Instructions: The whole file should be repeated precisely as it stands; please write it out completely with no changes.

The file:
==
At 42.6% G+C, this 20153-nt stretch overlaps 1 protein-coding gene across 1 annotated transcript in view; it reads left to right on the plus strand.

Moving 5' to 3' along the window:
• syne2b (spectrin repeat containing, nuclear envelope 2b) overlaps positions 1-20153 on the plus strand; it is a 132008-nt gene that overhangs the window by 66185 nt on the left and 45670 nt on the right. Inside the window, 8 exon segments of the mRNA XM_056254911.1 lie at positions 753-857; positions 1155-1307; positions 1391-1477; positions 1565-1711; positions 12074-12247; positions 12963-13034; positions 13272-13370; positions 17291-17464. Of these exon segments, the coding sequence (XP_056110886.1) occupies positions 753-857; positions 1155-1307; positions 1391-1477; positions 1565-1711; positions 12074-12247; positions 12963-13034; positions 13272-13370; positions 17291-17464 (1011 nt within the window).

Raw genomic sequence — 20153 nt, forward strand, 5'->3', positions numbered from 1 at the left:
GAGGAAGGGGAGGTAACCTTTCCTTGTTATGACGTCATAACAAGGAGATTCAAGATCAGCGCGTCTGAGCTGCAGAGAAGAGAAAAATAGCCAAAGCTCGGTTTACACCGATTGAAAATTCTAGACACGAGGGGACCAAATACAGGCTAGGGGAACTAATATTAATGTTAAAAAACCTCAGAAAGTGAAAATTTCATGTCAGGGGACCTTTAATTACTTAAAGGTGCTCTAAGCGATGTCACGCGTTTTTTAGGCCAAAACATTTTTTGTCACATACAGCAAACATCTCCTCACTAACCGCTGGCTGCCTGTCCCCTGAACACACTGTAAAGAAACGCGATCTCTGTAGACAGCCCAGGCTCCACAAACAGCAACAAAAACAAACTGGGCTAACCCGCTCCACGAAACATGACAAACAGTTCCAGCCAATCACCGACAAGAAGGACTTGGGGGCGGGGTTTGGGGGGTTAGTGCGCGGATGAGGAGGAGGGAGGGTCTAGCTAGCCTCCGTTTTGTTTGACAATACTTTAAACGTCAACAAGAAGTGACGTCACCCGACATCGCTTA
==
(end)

At 42.6% G+C, this 20153-nt stretch overlaps 1 protein-coding gene across 1 annotated transcript in view; it reads left to right on the plus strand.

Moving 5' to 3' along the window:
• syne2b (spectrin repeat containing, nuclear envelope 2b) overlaps positions 1-20153 on the plus strand; it is a 132008-nt gene that overhangs the window by 66185 nt on the left and 45670 nt on the right. Inside the window, 8 exon segments of the mRNA XM_056254911.1 lie at positions 753-857; positions 1155-1307; positions 1391-1477; positions 1565-1711; positions 12074-12247; positions 12963-13034; positions 13272-13370; positions 17291-17464. Of these exon segments, the coding sequence (XP_056110886.1) occupies positions 753-857; positions 1155-1307; positions 1391-1477; positions 1565-1711; positions 12074-12247; positions 12963-13034; positions 13272-13370; positions 17291-17464 (1011 nt within the window).

Raw genomic sequence — 20153 nt, forward strand, 5'->3', positions numbered from 1 at the left:
GAGGAAGGGGAGGTAACCTTTCCTTGTTATGACGTCATAACAAGGAGATTCAAGATCAGCGCGTCTGAGCTGCAGAGAAGAGAAAAATAGCCAAAGCTCGGTTTACACCGATTGAAAATTCTAGACACGAGGGGACCAAATACAGGCTAGGGGAACTAATATTAATGTTAAAAAACCTCAGAAAGTGAAAATTTCATGTCAGGGGACCTTTAATTACTTAAAGGTGCTCTAAGCGATGTCACGCGTTTTTTAGGCCAAAACATTTTTTGTCACATACAGCAAACATCTCCTCACTAACCGCTGGCTGCCTGTCCCCTGAACACACTGTAAAGAAACGCGATCTCTGTAGACAGCCCAGGCTCCACAAACAGCAACAAAAACAAACTGGGCTAACCCGCTCCACGAAACATGACAAACAGTTCCAGCCAATCACCGACAAGAAGGACTTGGGGGCGGGGTTTGGGGGGTTAGTGCGCGGATGAGGAGGAGGGAGGGTCTAGCTAGCCTCCGTTTTGTTTGACAATACTTTAAACGTCAACAAGAAGTGACGTCACCCGACATCGCTTA